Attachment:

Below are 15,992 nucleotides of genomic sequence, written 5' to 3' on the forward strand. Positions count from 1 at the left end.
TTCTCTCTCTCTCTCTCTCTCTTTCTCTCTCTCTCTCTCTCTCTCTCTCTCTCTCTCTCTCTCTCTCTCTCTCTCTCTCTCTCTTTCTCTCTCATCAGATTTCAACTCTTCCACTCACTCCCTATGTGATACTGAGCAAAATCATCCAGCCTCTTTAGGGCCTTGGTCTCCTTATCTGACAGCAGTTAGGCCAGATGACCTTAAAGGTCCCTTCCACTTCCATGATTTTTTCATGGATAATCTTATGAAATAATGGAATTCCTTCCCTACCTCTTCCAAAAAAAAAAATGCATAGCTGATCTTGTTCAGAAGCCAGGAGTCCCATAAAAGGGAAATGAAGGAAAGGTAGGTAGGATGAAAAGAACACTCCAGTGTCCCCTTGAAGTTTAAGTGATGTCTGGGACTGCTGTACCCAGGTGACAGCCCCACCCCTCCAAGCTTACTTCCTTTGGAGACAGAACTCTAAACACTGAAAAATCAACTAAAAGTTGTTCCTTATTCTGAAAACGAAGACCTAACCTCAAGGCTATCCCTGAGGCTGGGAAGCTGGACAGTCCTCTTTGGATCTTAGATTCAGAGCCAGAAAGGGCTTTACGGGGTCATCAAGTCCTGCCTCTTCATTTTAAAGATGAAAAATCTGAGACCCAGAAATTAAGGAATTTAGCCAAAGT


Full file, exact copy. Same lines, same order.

Below are 15,992 nucleotides of genomic sequence, written 5' to 3' on the forward strand. Positions count from 1 at the left end.
TTCTCTCTCTCTCTCTCTCTCTTTCTCTCTCTCTCTCTCTCTCTCTCTCTCTCTCTCTCTCTCTCTCTCTCTCTCTCTCTCTCTTTCTCTCTCATCAGATTTCAACTCTTCCACTCACTCCCTATGTGATACTGAGCAAAATCATCCAGCCTCTTTAGGGCCTTGGTCTCCTTATCTGACAGCAGTTAGGCCAGATGACCTTAAAGGTCCCTTCCACTTCCATGATTTTTTCATGGATAATCTTATGAAATAATGGAATTCCTTCCCTACCTCTTCCAAAAAAAAAAATGCATAGCTGATCTTGTTCAGAAGCCAGGAGTCCCATAAAAGGGAAATGAAGGAAAGGTAGGTAGGATGAAAAGAACACTCCAGTGTCCCCTTGAAGTTTAAGTGATGTCTGGGACTGCTGTACCCAGGTGACAGCCCCACCCCTCCAAGCTTACTTCCTTTGGAGACAGAACTCTAAACACTGAAAAATCAACTAAAAGTTGTTCCTTATTCTGAAAACGAAGACCTAACCTCAAGGCTATCCCTGAGGCTGGGAAGCTGGACAGTCCTCTTTGGATCTTAGATTCAGAGCCAGAAAGGGCTTTACGGGGTCATCAAGTCCTGCCTCTTCATTTTAAAGATGAAAAATCTGAGACCCAGAAATTAAGGAATTTAGCCAAAGT